Health Canada Bans Sale of Bextra

The era of the COX-2 inhibitors appears to be coming to an end. Vioxx was removed from the market worldwide by Merck in September 2004. Pfizer has announced Celebrex is about to undergo new safety testing while the company’s other COX-2 inhibitor, Bextra, was removed from the market in April 2005.

The suspension of Bextra sales was due to safety concerns related to rare but serious skin reactions and cardiovascular problems. At that time, Health Canada issued a stop-sale order which ensured that Bextra (valdecoxib) would not be permitted to return to the Canadian market without further consultation with Health Canada.

The Canadian agency, which is the equivalent of the U.S. FDA, studied all of the available data on COX-2 inhibitors in general and concerning Bextra, specifically. Based on that review Health Canada has determined that “there is an increased risk of heart attack and stroke when these drugs are used for long-term treatment. Studies also showed that these side-effects can occur when Bextra is used for short-term pain relief following high-risk heart surgery. Bextra is also associated with a risk of rare but severe and potentially fatal skin reactions.”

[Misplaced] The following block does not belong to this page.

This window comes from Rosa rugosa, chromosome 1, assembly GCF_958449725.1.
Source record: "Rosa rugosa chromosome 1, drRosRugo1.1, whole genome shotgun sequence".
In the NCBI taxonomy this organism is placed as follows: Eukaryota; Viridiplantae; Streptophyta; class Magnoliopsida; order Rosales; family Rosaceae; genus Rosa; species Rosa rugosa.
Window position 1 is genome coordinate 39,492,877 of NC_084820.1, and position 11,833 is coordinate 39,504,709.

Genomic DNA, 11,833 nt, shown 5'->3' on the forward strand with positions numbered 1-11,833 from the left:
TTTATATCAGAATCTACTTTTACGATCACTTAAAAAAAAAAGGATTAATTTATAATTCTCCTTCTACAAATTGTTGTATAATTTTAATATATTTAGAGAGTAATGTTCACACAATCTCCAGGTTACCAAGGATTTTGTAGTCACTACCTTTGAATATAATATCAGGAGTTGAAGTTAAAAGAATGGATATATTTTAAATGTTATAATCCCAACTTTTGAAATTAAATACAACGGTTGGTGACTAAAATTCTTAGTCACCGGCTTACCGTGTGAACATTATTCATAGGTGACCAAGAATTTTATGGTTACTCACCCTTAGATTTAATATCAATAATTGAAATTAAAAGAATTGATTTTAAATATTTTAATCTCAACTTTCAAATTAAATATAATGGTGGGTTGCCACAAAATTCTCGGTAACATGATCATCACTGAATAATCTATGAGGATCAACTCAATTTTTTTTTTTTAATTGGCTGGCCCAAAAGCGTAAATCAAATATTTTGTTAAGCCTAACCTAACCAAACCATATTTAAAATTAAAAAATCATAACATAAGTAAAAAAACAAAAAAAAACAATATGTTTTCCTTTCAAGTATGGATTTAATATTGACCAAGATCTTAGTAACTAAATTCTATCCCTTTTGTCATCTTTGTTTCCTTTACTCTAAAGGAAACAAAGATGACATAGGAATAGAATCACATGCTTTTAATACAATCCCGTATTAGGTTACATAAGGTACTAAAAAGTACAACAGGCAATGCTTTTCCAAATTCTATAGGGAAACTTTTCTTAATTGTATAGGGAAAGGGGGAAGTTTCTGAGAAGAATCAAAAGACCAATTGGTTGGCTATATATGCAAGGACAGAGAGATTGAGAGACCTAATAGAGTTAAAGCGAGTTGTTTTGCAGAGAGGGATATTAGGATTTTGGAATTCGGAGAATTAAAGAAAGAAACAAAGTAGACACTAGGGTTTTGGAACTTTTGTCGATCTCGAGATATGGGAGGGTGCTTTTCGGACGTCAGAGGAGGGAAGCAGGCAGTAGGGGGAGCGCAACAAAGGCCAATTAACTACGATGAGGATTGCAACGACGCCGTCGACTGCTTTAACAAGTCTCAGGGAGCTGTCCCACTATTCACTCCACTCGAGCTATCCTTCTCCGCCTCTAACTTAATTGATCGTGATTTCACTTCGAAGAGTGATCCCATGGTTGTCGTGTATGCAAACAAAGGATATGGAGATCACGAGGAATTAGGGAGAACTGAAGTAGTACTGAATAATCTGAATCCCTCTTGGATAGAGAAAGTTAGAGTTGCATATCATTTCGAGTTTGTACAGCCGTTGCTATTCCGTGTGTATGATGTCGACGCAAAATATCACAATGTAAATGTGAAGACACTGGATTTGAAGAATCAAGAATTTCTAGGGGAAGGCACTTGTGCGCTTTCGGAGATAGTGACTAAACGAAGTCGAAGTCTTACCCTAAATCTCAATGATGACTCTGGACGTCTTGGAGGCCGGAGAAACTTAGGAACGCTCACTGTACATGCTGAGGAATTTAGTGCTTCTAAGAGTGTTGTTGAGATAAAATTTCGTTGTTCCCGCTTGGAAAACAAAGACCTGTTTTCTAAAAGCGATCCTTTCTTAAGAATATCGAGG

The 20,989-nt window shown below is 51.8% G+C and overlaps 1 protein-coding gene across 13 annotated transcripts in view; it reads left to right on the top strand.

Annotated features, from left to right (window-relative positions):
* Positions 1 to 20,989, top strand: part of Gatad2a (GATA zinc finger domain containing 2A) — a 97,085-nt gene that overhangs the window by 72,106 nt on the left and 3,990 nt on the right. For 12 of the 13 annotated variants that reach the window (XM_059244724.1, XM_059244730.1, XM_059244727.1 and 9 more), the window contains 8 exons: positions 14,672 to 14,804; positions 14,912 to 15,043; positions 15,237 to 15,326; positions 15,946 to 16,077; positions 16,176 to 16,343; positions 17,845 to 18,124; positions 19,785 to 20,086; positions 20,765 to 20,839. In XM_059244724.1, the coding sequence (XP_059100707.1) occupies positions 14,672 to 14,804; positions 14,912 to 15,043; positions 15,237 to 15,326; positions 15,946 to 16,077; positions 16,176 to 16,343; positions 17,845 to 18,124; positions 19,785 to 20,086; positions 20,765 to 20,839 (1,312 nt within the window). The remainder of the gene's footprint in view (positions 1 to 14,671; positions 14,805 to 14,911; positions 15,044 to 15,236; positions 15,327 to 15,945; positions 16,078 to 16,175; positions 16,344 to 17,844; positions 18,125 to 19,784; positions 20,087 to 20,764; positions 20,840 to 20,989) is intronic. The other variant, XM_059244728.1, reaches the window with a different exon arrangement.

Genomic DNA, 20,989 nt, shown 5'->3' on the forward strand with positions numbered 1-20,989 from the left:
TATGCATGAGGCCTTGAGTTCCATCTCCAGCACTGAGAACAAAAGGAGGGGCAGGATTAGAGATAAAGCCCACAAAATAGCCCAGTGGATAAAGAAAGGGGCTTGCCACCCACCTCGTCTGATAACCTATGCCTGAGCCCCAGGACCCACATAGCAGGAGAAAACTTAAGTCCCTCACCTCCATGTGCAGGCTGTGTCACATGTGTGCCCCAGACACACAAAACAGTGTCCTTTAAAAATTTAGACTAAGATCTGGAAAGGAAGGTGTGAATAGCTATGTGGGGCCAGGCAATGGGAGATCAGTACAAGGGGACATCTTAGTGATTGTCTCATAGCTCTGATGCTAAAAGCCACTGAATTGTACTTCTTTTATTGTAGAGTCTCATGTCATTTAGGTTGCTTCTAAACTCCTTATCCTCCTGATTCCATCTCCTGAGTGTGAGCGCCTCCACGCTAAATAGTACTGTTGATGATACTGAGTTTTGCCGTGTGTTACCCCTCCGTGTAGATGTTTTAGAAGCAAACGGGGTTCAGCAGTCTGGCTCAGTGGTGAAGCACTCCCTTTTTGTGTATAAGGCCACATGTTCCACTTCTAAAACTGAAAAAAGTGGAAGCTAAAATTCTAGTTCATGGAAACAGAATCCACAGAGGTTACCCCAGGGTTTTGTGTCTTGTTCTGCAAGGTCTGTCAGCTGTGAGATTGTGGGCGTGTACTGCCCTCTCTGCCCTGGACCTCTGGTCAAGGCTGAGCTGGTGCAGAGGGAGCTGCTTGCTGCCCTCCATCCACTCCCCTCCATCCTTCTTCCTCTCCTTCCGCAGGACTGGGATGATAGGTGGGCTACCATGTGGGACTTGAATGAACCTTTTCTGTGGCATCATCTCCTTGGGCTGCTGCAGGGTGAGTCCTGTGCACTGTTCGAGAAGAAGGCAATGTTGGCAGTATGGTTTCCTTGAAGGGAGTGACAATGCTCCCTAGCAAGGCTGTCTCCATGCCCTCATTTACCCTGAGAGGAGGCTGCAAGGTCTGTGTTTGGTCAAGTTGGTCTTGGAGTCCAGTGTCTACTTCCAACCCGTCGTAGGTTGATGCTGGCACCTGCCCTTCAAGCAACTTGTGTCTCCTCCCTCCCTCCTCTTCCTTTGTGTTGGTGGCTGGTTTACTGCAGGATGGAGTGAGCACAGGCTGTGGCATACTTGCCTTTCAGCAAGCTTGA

The official announcement on the agency’s Web site (http://www.hc-sc.gc.ca/ahc-asc/media/advisories-avis/2005/2005_134_e.html) states:  “The decision to stop the sale of Bextra is based on information submitted by the manufacturer, Pfizer Canada Inc., and consultations with external experts and the public. Health Canada concluded that there is insufficient evidence to establish the safety of the drug for its recommended use.”

“As a result of this regulatory action, the manufacturer will not be able to bring Bextra back onto the Canadian market under its present conditions of use. Health Canada has sent a letter to inform Pfizer Canada Inc. of the status of Bextra.”

The advisory concludes by stating that: “Health Canada has completed the review and agrees with the panel that available evidence indicates that COX-2 selective inhibitors and all other non-steroidal anti-inflammatory drugs are associated with an increased risk of cardiovascular events when high doses are used for long periods. However, the exact nature of that increased risk may differ from one product to another. The panel also found that the overall risk versus benefit profile for Bextra does not support the marketing of this drug in Canada under its current conditions of use.”

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